MadSci Network: Physics

Re: is 'E=mc2' part of relativity, or some other work by Einstein?

Date: Wed Feb 4 10:47:35 2004
Posted By: Guy Beadie, Staff, Optical sciences, Naval Research Lab
Area of science: Physics
ID: 1074959187.Ph

Hello, Mary.

  The question you’ve asked seems straightforward: figure out when 
Einstein introduced the equation E=mc2 and to compare it to when he 
introduced relativity.  I thought it would be easy to answer.  Of course 
if it were that easy, you’d have figured it out by yourself!  I also 
thought it was a fun question.  After all I’m supposed to be a physicist, 
but at no time have I ever tracked down Einstein’s original work.

  As I quickly found out, it is difficult to find the original papers on 
relativity.  There are many, many sites that explain Einstein’s ideas, but 
almost nobody actually ties their explanations to the original work.  In 
fact, I was in the final stages of typing up this answer before I stumbled 
across full translations of the original relativity papers, made 
electronic by John Walker at

  Enough of the preamble: on to answers!

Q: If E=mc2 wasn't in the paper on relativity, does that mean it is not 
part of relativity?

A:  It is true that E=mc2 was not in “the” paper on relativity.  
Nevertheless, E=mc2 is definitely a part of relativity.  Like most 
scientific theories, relativity is not confined to just one paper.  In 
fact, much of what was in “the” paper had been developed by others in the 
field.  As a groundbreaking idea, it took a lot of time and effort among 
many scientists before everyone agreed on exactly what the consequences of 
the theory were. 

“The” paper on relativity, the one usually associated with the 
introduction of special relativity, was Einstein’s “Zur Elektrodynamik 
bewegter Körper,” published in the Annalen der Physik, pp. 891-921, 
received in June, 1905.  The title of the paper is frequently translated 
as, “On the electrodynamics of moving bodies”.  You can view the paper as 
it was originally published if you wish – it’s located at:

Even without knowing German one can see that there isn’t an equation that 
spells out E=mc2, though relativistic energy is introduced on p. 920 
during what appears to be a discussion of the relativistic energy of 

You can also view a modern translation of the paper at:

Q: ... did Einstein publish more than one paper on relativity that same 
year, and is this paper on Inertia part of Special Relativity?

In September of 1905, Einstein submitted another, very short paper on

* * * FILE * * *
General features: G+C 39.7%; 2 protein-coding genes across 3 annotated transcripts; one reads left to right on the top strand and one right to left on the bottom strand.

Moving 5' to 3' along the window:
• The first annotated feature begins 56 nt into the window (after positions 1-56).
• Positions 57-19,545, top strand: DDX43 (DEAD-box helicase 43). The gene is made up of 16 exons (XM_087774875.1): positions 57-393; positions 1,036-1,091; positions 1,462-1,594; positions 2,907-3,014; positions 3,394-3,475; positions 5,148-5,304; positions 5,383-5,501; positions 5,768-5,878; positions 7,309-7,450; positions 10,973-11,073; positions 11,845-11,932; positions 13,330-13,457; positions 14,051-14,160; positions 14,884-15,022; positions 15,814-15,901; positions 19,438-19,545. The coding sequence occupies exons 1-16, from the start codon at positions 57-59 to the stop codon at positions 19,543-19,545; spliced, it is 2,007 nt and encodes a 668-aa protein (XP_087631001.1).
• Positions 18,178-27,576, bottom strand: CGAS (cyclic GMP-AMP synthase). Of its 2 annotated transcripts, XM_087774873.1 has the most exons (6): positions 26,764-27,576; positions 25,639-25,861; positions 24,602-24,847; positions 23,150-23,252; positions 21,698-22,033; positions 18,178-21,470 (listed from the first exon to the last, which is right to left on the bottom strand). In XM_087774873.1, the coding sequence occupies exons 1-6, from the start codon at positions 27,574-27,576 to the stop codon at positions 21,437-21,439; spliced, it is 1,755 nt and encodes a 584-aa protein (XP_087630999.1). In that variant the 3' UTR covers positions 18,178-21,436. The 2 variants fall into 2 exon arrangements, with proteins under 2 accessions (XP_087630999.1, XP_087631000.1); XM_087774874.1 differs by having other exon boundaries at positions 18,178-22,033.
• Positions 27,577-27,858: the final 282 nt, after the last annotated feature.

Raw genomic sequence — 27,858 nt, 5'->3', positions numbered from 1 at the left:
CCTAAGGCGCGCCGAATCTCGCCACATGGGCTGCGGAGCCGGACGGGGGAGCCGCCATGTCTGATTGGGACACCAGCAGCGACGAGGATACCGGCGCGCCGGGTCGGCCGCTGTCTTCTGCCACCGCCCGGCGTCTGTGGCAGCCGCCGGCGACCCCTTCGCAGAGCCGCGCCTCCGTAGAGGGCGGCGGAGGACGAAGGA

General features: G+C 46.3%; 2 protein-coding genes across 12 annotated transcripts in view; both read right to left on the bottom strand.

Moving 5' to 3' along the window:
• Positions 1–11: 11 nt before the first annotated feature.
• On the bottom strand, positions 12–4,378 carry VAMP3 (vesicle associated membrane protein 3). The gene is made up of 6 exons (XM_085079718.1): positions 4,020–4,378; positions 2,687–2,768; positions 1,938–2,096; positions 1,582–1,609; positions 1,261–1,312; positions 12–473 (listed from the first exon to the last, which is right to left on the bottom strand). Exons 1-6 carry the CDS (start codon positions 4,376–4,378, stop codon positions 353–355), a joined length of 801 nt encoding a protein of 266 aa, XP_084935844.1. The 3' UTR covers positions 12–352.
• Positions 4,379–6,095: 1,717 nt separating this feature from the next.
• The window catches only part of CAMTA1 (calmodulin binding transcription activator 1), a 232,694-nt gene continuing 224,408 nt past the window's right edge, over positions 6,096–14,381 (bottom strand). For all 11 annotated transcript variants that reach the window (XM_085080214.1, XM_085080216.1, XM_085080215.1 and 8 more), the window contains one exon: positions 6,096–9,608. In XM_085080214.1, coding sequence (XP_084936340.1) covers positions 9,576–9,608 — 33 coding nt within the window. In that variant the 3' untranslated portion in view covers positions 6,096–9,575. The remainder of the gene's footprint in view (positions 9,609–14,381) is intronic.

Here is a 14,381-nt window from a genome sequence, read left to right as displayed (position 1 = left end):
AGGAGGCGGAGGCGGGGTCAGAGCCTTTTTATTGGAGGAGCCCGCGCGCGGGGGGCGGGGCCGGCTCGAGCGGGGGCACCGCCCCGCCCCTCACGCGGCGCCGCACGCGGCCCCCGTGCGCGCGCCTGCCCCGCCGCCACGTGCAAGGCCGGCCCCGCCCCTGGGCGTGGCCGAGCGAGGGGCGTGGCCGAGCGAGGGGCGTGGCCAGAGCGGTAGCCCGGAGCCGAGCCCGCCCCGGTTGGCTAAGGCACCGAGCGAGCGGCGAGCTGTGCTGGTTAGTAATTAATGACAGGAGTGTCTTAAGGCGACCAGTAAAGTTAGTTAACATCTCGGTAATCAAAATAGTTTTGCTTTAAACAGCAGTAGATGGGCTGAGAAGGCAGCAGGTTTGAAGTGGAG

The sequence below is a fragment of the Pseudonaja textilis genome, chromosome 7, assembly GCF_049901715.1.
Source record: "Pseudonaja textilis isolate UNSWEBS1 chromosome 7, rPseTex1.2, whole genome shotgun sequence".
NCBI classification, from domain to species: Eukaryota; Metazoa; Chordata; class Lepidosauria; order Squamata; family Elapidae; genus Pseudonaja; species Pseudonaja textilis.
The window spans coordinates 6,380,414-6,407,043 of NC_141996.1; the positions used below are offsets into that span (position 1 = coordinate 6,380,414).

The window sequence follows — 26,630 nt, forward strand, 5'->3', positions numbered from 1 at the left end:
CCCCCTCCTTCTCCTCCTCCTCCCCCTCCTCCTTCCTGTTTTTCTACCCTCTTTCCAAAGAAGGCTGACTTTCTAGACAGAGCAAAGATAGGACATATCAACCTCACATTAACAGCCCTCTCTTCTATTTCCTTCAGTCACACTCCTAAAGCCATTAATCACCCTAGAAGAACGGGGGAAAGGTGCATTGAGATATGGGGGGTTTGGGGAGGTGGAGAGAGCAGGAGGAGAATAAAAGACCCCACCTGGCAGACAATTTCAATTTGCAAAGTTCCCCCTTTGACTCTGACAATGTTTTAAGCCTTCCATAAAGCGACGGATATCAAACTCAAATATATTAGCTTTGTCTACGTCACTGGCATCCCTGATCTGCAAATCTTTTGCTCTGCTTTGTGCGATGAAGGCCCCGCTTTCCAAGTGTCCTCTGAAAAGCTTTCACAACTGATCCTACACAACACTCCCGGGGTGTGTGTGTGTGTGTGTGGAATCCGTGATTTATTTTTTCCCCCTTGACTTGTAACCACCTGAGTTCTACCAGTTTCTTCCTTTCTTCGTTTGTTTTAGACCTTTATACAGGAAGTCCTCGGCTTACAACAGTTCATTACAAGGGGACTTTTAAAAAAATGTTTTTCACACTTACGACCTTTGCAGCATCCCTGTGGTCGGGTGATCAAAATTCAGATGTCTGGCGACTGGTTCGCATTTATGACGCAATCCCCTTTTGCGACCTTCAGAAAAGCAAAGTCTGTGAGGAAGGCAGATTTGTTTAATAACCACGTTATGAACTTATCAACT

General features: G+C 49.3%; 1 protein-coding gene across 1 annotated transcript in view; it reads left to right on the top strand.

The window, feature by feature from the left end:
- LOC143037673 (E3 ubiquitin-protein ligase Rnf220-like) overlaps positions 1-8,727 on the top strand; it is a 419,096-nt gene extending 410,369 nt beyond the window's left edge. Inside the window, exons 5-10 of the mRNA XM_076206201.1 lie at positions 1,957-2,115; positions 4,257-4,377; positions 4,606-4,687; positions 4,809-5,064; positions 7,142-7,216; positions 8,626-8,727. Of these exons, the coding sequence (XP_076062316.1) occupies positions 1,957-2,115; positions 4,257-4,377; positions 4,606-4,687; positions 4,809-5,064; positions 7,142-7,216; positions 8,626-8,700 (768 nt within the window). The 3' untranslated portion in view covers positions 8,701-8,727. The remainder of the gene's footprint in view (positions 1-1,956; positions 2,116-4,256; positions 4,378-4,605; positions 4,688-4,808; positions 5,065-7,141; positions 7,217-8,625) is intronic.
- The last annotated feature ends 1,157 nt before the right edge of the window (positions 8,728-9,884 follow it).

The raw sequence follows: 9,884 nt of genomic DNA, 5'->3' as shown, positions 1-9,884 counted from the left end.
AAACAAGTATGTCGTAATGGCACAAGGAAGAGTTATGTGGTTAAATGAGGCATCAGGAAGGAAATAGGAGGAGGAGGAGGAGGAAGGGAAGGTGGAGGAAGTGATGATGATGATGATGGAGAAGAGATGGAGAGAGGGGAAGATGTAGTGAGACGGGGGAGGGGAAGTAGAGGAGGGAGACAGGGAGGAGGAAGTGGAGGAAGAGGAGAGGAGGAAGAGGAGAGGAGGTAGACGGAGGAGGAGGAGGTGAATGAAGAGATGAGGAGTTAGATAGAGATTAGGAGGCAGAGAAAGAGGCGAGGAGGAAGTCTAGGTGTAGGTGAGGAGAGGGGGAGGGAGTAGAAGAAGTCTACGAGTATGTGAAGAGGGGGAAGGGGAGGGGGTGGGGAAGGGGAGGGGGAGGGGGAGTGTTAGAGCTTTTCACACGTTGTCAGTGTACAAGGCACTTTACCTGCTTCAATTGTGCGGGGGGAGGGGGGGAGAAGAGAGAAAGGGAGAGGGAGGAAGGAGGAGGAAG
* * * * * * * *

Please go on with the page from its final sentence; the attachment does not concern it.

relativity, “Ist die Trägheit eines Körpers von seinem Energiegehalt 
abhängig?” in the Annalen der Physik, vol. 18, p. 639, 1905.  Its title is 
translated, “Does the Inertia of a Body Depend upon its Energy Content?”  
This contains the first mention of the equation E = mc2, but as you can 
see by reading the translation at

it’s not actually written that way.  I encourage you to go to the link – 
at the very bottom of the web page is a boxed region describing the work, 
which contains the following sentence about the appearance of the 

'In this paper Einstein uses L to denote energy; the italicised sentence 
in the conclusion may be written as the equation "m = L/c²" which, using 
the more modern E instead of L to denote energy, may be trivially 
rewritten as "E = mc²".'

In other words, Einstein described his conclusion about energy and mass 
rather than presented it as the equation with which everyone is now 

Q: [natural followup question ...] So if it didn’t appear in either of the 
1905 papers, when DID it first appear??

A: As for when the equation first appeared, I can only repeat what is said 
in the relativity FAQ at:

in which they claim, “The first record of the relationship of mass and 
energy explicitly in the form E = mc2 was written by Einstein in a review 
of relativity in 1907.”  This would almost certainly refer to:

“On the Inertia of Energy Required by the Relativity Principle (Über die 
vom Relativitätsprinzip geforderte Trägheit der Energie),” Annalen der 
Physik 23 (1907) 238

-	Guy

PS  For a citation list of many of the original Einstein publications (and 
more) you can view:

Current Queue | Current Queue for Physics | Physics archives

Try the links in the MadSci Library for more information on Physics.

MadSci Home | Information | Search | Random Knowledge Generator | MadSci Archives | Mad Library | MAD Labs | MAD FAQs | Ask a ? | Join Us! | Help Support MadSci

MadSci Network,
© 1995-2003. All rights reserved.